Operator of D.C. Call-Girl Ring Is Dead in Apparent Suicide
Friday, May 2, 2008
TARPON SPRINGS, Fla., May 1 -- Deborah Jeane Palfrey, facing a likely prison term of four to six years for running a Washington area call-girl ring, apparently hanged herself Thursday in a storage shed behind her mother's mobile home in this small Gulf Coast city, authorities said.
Dubbed "the D.C. Madam" after a grand jury in Washington indicted her 14 months ago on prostitution-related racketeering charges, Palfrey, 52, repeatedly told journalist Dan Moldea last year that she would rather die than live behind bars, Moldea said.
He said Palfrey -- who was incarcerated for 18 months in California in the early 1990s after being convicted of running a prostitution ring -- told him on three occasions: "I'm not going back to jail. I'll kill myself first. I'll commit suicide first."
"Those were her exact words," said Moldea, who interviewed Palfrey last spring and summer for a possible book.
After a weeklong trial in U.S. District Court in Washington that included graphic testimony by 13 former call girls, Palfrey was convicted April 15 of financial racketeering, money laundering and using the mail for illegal purposes. Allowed to remain free while awaiting her July 24 sentencing, Palfrey went to Tarpon Springs to stay with her 76-year-old mother, Blanche Palfrey, a widow.
Police in Tarpon Springs, 30 miles north of St. Petersburg, said Blanche Palfrey called 911 shortly before 11 a.m. to report a gruesome discovery in the white shed outside her residence in the Sun Valley Estates Mobile Home Park.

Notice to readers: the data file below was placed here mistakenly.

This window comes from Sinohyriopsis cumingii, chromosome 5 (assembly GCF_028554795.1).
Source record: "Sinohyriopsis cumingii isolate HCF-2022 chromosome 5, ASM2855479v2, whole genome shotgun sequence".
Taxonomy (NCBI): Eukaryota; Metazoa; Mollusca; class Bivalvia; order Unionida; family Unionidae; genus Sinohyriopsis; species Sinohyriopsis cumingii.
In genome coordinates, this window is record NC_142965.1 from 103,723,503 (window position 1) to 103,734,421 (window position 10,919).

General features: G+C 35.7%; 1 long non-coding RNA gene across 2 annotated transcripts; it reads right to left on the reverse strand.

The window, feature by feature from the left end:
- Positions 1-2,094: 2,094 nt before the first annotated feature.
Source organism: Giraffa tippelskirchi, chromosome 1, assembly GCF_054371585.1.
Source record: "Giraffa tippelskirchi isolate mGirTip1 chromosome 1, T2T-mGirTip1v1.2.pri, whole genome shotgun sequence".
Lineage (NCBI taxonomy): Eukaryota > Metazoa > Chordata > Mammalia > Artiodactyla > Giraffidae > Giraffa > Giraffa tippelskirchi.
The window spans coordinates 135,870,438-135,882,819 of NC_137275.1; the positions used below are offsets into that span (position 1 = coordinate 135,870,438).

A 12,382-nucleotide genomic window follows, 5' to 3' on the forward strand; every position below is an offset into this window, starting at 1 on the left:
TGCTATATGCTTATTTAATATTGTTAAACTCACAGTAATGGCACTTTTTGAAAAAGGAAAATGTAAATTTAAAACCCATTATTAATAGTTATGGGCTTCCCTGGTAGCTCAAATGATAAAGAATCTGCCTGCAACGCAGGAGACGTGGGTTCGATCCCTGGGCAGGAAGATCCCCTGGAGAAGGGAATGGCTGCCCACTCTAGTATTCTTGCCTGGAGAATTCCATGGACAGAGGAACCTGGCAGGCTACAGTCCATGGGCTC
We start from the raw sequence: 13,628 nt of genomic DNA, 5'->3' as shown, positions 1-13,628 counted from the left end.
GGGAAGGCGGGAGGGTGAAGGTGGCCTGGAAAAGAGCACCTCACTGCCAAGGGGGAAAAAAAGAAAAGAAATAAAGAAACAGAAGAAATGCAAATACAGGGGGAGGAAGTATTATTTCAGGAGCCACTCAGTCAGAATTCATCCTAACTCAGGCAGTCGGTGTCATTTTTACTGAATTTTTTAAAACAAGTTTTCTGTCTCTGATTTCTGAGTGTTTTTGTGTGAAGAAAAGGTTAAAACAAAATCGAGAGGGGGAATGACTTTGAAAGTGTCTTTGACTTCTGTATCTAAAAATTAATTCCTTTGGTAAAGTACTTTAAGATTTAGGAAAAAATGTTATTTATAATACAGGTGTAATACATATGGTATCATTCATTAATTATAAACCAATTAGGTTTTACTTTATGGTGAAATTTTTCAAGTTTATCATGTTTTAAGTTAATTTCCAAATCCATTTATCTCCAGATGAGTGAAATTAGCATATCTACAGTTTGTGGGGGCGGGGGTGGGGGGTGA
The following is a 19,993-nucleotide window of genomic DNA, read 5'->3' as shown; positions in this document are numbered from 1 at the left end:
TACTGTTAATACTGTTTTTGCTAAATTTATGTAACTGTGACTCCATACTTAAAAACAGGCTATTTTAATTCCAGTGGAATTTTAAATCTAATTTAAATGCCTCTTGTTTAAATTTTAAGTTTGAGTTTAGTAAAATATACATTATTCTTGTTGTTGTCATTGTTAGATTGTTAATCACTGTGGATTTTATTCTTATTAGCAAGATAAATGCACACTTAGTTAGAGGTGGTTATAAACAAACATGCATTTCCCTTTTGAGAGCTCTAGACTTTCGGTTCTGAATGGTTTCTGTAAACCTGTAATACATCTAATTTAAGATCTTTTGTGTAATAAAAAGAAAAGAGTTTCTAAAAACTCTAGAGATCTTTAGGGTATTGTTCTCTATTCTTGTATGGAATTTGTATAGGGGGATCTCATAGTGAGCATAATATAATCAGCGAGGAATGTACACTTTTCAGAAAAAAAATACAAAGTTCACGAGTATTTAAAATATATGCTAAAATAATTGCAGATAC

Capt. Jeffrey P. Young said at a televised news conference that the elder Palfrey awoke from a nap and began looking around for her daughter. He said she noticed a tricycle in the yard that was normally in the shed.
"Upon entering the shed located on the west side of the residence, Blanche Palfrey discovered her daughter, Deborah, apparently hanged herself using a nylon rope from a metal beam on the ceiling of the shed," Young said.
Young said police found "approximately two" suicide notes in the mobile home, along with "some type of notebooks that had just notes to the family and so forth."
According to neighbors, Deborah Palfrey did not socialize and rarely came outside the mobile home, where Blanche Palfrey has lived for 14 years.
Young said that when the mother and daughter woke up Thursday, "they were both kind of tired. The mother said, 'I'm going to go take a nap real quick.' And that was the last she had talked to her."
He said Blanche Palfrey -- the diminutive woman with short curly hair who often accompanied her daughter to court during her trial last month -- had "no indication" that Deborah Palfrey intended to end her life. Young said Blanche Palfrey told police that her daughter did not appear anguished "to the point of committing suicide."